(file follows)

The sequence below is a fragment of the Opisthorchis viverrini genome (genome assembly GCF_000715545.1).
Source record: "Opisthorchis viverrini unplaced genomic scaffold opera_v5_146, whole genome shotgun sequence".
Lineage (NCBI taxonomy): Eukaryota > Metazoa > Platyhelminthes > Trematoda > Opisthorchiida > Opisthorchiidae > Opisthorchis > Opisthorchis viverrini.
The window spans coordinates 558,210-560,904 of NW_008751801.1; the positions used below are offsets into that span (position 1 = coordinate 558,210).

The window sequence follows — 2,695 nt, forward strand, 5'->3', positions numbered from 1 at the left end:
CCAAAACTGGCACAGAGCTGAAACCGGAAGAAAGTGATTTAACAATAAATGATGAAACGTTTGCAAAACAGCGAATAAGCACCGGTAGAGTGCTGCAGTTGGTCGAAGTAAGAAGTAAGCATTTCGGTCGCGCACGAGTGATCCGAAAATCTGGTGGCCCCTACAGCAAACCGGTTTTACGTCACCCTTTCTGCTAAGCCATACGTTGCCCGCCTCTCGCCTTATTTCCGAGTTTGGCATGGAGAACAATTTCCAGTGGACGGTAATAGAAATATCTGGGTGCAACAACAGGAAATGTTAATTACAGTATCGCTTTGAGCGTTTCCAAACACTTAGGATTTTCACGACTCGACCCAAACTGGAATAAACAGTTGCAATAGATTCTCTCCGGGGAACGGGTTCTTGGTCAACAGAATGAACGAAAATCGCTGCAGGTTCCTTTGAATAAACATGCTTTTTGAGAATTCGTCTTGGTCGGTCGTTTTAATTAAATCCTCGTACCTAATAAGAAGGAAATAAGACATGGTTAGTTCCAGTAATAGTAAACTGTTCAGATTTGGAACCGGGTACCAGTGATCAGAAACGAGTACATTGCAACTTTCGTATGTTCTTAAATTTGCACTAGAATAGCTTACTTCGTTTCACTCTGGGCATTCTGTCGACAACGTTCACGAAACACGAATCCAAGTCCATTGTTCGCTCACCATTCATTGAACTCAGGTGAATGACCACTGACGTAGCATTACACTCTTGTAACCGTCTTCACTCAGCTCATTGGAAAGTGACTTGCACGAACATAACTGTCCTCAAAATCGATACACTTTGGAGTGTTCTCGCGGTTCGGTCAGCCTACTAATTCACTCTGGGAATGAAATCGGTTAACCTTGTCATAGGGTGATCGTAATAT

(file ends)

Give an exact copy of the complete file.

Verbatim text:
The sequence below is a fragment of the Opisthorchis viverrini genome (genome assembly GCF_000715545.1).
Source record: "Opisthorchis viverrini unplaced genomic scaffold opera_v5_146, whole genome shotgun sequence".
Lineage (NCBI taxonomy): Eukaryota > Metazoa > Platyhelminthes > Trematoda > Opisthorchiida > Opisthorchiidae > Opisthorchis > Opisthorchis viverrini.
The window spans coordinates 558,210-560,904 of NW_008751801.1; the positions used below are offsets into that span (position 1 = coordinate 558,210).

The window sequence follows — 2,695 nt, forward strand, 5'->3', positions numbered from 1 at the left end:
CCAAAACTGGCACAGAGCTGAAACCGGAAGAAAGTGATTTAACAATAAATGATGAAACGTTTGCAAAACAGCGAATAAGCACCGGTAGAGTGCTGCAGTTGGTCGAAGTAAGAAGTAAGCATTTCGGTCGCGCACGAGTGATCCGAAAATCTGGTGGCCCCTACAGCAAACCGGTTTTACGTCACCCTTTCTGCTAAGCCATACGTTGCCCGCCTCTCGCCTTATTTCCGAGTTTGGCATGGAGAACAATTTCCAGTGGACGGTAATAGAAATATCTGGGTGCAACAACAGGAAATGTTAATTACAGTATCGCTTTGAGCGTTTCCAAACACTTAGGATTTTCACGACTCGACCCAAACTGGAATAAACAGTTGCAATAGATTCTCTCCGGGGAACGGGTTCTTGGTCAACAGAATGAACGAAAATCGCTGCAGGTTCCTTTGAATAAACATGCTTTTTGAGAATTCGTCTTGGTCGGTCGTTTTAATTAAATCCTCGTACCTAATAAGAAGGAAATAAGACATGGTTAGTTCCAGTAATAGTAAACTGTTCAGATTTGGAACCGGGTACCAGTGATCAGAAACGAGTACATTGCAACTTTCGTATGTTCTTAAATTTGCACTAGAATAGCTTACTTCGTTTCACTCTGGGCATTCTGTCGACAACGTTCACGAAACACGAATCCAAGTCCATTGTTCGCTCACCATTCATTGAACTCAGGTGAATGACCACTGACGTAGCATTACACTCTTGTAACCGTCTTCACTCAGCTCATTGGAAAGTGACTTGCACGAACATAACTGTCCTCAAAATCGATACACTTTGGAGTGTTCTCGCGGTTCGGTCAGCCTACTAATTCACTCTGGGAATGAAATCGGTTAACCTTGTCATAGGGTGATCGTAATAT